To prevent your employees from feeling isolated when remote working, listen to their needs and turn disadvantages into advantages.
Over the last couple of years, we’ve seen just how detrimental feelings of isolation can be for our teams. Even employees who might have assumed they would be comfortable “working alone” have learned their creativity and productivity can suffer when they are out of the office for an extended period.
Unfortunately for many companies, lockdowns and restrictions may mean teams are required to work from home in certain situations. When this happens, companies need to be prepared to assist employees in operating effectively from home.
The reality of isolation
While most organisations didn’t expect the shift to hybrid and remote working to happen as quickly as it did, there can be benefits to having a distributed workforce. Enabling team members to work from home, at least some of the time, can improve productivity levels, reduce the cost of in-house staff, and even enhance overall business performance.
These benefits are why many companies have begun implementing long-term hybrid working strategies. However, the reality of employee isolation has many companies focusing on hybrid work environments rather than all-remote operations. For some employees, an in-office connection with colleagues is still the preferred way to work. Unfortunately, this isn’t possible during periods of isolation.
With infections on the rise again, a number of countries are edging towards more lockdowns. The demand for caution on a greater level means many people will soon be asked to isolate again.
Companies heading into the next wave of lockdown, with the same lack of preparation exhibited during earlier lockdowns, risk significant issues with employee isolation. Decreases in productivity and engagement can be expected, pushing companies further behind on meeting targets.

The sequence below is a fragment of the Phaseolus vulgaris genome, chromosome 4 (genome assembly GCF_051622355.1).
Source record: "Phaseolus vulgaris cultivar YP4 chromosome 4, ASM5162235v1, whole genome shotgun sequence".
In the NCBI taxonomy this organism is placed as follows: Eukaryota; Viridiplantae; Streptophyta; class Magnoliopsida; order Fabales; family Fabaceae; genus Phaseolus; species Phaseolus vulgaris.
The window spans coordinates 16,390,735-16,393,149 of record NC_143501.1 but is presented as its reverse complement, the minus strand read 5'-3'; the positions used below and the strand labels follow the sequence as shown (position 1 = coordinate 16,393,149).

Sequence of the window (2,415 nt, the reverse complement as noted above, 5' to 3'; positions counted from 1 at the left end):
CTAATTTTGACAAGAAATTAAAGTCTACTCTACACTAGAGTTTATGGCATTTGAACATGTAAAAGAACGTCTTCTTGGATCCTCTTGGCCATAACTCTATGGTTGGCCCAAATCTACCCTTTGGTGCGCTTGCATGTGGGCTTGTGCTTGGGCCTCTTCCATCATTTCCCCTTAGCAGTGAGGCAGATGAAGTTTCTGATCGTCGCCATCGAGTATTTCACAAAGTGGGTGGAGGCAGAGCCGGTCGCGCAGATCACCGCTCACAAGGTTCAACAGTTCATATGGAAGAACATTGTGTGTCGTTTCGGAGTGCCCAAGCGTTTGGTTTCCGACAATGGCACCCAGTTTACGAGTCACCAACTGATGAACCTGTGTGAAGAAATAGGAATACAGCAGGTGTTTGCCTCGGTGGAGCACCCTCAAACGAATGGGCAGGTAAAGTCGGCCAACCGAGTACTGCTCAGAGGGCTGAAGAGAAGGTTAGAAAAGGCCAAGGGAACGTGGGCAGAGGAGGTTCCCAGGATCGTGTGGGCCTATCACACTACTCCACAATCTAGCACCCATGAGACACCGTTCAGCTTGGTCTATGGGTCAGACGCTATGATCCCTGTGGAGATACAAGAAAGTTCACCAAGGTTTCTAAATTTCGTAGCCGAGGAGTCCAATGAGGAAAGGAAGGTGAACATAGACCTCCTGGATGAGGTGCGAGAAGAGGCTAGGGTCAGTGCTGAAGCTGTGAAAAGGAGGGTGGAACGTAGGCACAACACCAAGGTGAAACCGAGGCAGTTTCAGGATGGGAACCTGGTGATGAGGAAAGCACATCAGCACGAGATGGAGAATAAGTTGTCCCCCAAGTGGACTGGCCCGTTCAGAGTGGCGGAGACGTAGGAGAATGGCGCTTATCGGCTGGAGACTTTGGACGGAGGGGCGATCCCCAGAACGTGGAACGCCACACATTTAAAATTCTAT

What we’ve learned
One of the most important lessons we’ve learned during these times is companies need a strategy in place. In many cases, organisations have responded to the issue ‘as best they could’, rather than having a pre-defined strategy to deal with employees, communications requirements, and the isolation factor, among other things.
Preparation provides the tools required to maintain the level of productive engagement companies need to thrive. In the previous lockdowns, half of the working world saw losses in productivity simply because people weren’t equipped to work in a new environment. Organisations need to ensure the right strategies are in place to help employees – particularly those who have spent decades working in an office environment and whose well-being is dependent on routine.
Tips for the next wave
One of the most important things companies can do right now is plan. The sooner they identify the right technology and tools, the better off they’ll be.
Companies need to think about how they can provide the best possible work experience for their employees. They need to look at how to keep people engaged, happy, and connected when they’re at home, and what management can do to encourage high levels of productivity and efficiency.
Success won’t come by simply ‘doing your best’ to address issues as they present themselves. Companies need to look to the future and consider long-term flexible strategies.
There are several essential considerations going forward. For instance, the applications and tools you select to enable your workforce must integrate with your current services and systems. Flexibility will be vital for businesses hoping to evolve. Stability in the tools will also be critical. While communications systems can experience issues, selecting the right vendors and partners to support your workplace transformation can provide stability.
Listen to your employees
Companies need to listen to their employees. Creating open communications in an evolving workplace is essential. Not only does being ‘listened to’ help employees feel less isolated – it also lets companies collect information about what is important to their staff.
Establishing a strong internal communication channel is a ‘must-have’ to prepare for ongoing lockdown situations. You’ll need to find multiple ways to collect employee feedback. If you try to implement technology your employees don’t want, without their buy-in, problems such as shadow IT can crop up.
While any sudden and unwanted transition can be a complicated experience for a business, companies have an opportunity to prepare more effectively for change — whatever may lay ahead.
Learn how Alcatel-Lucent Enterprise can help your company prepare for the future, while keeping business thriving, employees engaged, and customers happy, today.